Since I am by no means a film critic, it’s critical I begin with a caveat. This is in no form or manner a piece of criticism or review. Like most people, I watch movies without any real thoughts. I suppose that is the magic of cinema, that it can compel a fugue state. Vacant of thought.
In my case, this usually leads to genuine entertainment. However, as I watched Gehraiyaan, I had at least one thought wrangling my brain’s interiors. Why was Alisha – Deepika Padukone’s character – never taking a Kaali Peeli?
Since the last time I was in Mumbai was five years ago, I had to catch up with the city. Have Ola and Uber swallowed Kaali Peelis, I wondered. Thankfully, they haven’t. While the iconic fiats have been withdrawn, the tradition of non-smart taxis remain. These taxis have managed to fight the tide of ‘smart’ cabs.
So there I was, back to square one, being irrationally annoyed by Alisha’s transport choices. Owing to my nostalgic and somewhat romantic attachment to the city, this really bothered me.
It is obvious which Mumbai Shakun Batra’s movie is about, so this wonderment is of course partly rhetorical. It would be out of class and character for Alisha to take a Kaali Peeli. While the colours of the taxi appear, they are in the far background. Because even though Alisha is struggling, her ability to aspire sets her away from such a transport choice.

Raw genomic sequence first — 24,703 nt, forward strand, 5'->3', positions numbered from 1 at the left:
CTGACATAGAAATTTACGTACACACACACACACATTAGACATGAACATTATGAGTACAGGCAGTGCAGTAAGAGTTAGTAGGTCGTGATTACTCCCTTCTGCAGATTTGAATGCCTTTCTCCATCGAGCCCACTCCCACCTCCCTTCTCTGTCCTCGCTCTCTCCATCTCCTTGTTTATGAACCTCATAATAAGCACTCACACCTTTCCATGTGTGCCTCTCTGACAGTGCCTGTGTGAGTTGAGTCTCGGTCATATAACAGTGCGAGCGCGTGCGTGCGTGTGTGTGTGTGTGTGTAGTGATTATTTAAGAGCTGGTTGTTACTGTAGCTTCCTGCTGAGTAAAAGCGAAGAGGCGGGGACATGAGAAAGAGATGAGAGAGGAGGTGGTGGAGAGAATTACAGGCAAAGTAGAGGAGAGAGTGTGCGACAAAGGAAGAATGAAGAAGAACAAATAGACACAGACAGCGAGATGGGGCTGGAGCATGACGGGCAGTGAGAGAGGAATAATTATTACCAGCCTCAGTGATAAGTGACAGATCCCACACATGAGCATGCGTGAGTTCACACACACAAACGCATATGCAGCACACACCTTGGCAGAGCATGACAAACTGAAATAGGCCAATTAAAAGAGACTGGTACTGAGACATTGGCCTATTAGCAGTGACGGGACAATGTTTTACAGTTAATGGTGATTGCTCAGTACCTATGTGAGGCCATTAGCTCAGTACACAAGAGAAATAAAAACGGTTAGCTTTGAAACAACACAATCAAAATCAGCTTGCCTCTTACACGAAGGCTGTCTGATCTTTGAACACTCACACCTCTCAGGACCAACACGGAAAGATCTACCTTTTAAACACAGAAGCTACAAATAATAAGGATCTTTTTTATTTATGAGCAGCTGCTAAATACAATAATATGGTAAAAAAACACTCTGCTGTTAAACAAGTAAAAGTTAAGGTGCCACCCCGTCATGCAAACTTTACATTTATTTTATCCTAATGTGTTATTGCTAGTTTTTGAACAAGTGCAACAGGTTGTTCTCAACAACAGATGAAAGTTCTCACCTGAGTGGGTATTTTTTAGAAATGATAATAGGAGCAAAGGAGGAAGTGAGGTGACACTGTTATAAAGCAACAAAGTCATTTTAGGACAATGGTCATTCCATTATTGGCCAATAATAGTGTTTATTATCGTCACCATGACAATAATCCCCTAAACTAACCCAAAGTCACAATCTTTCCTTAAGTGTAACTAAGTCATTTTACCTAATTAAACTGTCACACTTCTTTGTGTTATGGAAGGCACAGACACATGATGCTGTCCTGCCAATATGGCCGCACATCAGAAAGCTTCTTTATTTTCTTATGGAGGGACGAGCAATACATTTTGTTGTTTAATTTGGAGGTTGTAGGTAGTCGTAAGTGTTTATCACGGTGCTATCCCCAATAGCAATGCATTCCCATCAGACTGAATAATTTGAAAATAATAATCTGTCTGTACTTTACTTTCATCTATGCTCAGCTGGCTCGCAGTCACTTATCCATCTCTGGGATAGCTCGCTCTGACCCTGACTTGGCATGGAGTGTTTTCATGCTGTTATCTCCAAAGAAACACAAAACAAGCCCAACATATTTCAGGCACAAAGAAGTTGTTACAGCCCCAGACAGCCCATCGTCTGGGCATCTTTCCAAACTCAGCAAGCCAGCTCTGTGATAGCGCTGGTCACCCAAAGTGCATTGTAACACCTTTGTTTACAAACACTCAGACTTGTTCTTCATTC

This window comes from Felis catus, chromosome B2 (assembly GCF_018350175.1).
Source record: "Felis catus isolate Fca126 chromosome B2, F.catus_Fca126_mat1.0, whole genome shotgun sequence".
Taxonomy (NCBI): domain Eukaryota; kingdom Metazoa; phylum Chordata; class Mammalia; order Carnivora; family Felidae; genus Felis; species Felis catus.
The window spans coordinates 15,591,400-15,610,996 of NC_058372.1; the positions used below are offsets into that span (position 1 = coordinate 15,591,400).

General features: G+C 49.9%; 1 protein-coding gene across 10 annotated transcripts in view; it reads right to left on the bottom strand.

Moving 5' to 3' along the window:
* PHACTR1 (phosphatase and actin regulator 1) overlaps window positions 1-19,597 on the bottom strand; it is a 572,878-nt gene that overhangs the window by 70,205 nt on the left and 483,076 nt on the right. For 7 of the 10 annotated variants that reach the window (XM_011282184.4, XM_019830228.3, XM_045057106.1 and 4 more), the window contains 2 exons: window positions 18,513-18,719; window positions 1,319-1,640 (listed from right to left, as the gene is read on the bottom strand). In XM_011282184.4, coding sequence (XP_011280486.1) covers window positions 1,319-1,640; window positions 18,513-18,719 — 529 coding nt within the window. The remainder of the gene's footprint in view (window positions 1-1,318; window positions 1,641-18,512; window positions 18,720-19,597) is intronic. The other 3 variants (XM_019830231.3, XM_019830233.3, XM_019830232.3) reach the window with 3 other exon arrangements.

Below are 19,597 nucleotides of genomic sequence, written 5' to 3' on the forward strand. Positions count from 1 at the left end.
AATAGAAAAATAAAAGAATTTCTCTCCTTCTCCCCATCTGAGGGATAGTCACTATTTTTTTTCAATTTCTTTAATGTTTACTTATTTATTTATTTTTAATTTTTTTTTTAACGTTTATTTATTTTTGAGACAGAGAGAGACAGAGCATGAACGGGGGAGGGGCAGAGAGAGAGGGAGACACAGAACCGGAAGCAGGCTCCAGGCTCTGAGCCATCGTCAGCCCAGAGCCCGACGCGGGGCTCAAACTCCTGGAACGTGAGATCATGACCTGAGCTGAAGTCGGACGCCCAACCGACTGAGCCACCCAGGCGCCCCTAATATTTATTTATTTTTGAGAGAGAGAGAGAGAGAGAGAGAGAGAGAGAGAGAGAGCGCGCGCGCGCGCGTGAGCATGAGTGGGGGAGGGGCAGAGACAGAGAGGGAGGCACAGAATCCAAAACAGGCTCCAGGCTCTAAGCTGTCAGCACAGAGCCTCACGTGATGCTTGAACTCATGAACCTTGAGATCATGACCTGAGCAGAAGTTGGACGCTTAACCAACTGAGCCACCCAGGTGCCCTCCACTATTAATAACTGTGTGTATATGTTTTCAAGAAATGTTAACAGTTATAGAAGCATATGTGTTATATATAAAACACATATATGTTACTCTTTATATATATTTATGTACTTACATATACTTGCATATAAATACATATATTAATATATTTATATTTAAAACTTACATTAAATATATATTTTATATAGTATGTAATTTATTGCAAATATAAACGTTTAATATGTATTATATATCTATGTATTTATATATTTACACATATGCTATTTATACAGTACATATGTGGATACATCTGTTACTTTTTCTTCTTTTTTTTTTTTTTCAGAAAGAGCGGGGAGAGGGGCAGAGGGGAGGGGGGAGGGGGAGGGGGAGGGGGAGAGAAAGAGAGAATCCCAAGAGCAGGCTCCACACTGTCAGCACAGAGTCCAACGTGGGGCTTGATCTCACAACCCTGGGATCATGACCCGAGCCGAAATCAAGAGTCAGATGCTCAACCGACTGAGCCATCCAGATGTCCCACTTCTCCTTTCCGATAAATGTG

The core of my wonder, however, was not the upper-class image of the movie. In fact, I enjoyed that. I enjoyed that because these actors were comfortable in their roles and none of it felt too much method or madness. It was entertaining without being discomforting despite the movie’s desire to touch upon precisely those kinds of themes. That’s not to say that actors should not challenge their comfort zones – what a horrendous thought – but only to acknowledge how entertaining comfort on screen can be. The mark of a great actor then is I suppose to alchemise method as comfort, which is a discussion that demands to be complicated by the question of representation on screen.
No, this much was obvious.
What was less obvious to me was how little of Mumbai there was in the movie. In retrospect, I realised it is difficult to spot Gehraiyaan’s landscape. We are shown skylines – late nights with twinkling buildings. A single second-hand book store. And Marine Drive. There are mesmerising, rhythmic tilts, evoking a sea-sickness maybe to reflect the emotional landscape of the movie, but it is also successful in evoking the claustrophobia of the city. How its challenges can eclipse its promise.
In a way, I think Batra assumes that the audience is aware of the movie’s location. A few nudges and we are supposed to be transported. And I was, due to my acquaintance with a particular part of the city. But what if I hadn’t been? Would the lack of landscape familiarity take anything away from the experience?
Very early on in the movie, Alisha makes a comment about the extreme halves of the city. The quintessential note on Bombay: a city that so sharply juxtaposes “toiling poverty and bloated wealth” (Fragments of the City, Colin McFarlane). But where is this other half in the movie? The movie’s landscape does not aspire to hold space for these notes. At some level, this is also an unjust point to make. An authentic portrayal of the city is not at all what the movie seeks.
But I am curious. Was there a way for the stunning, muted, melancholic colour palette to accommodate the city’s genuine chaos? Would it have added anything? Perhaps not.
Barathi Nakkeeran is a researcher and writer interested in cities.
Featured image: Amazon Prime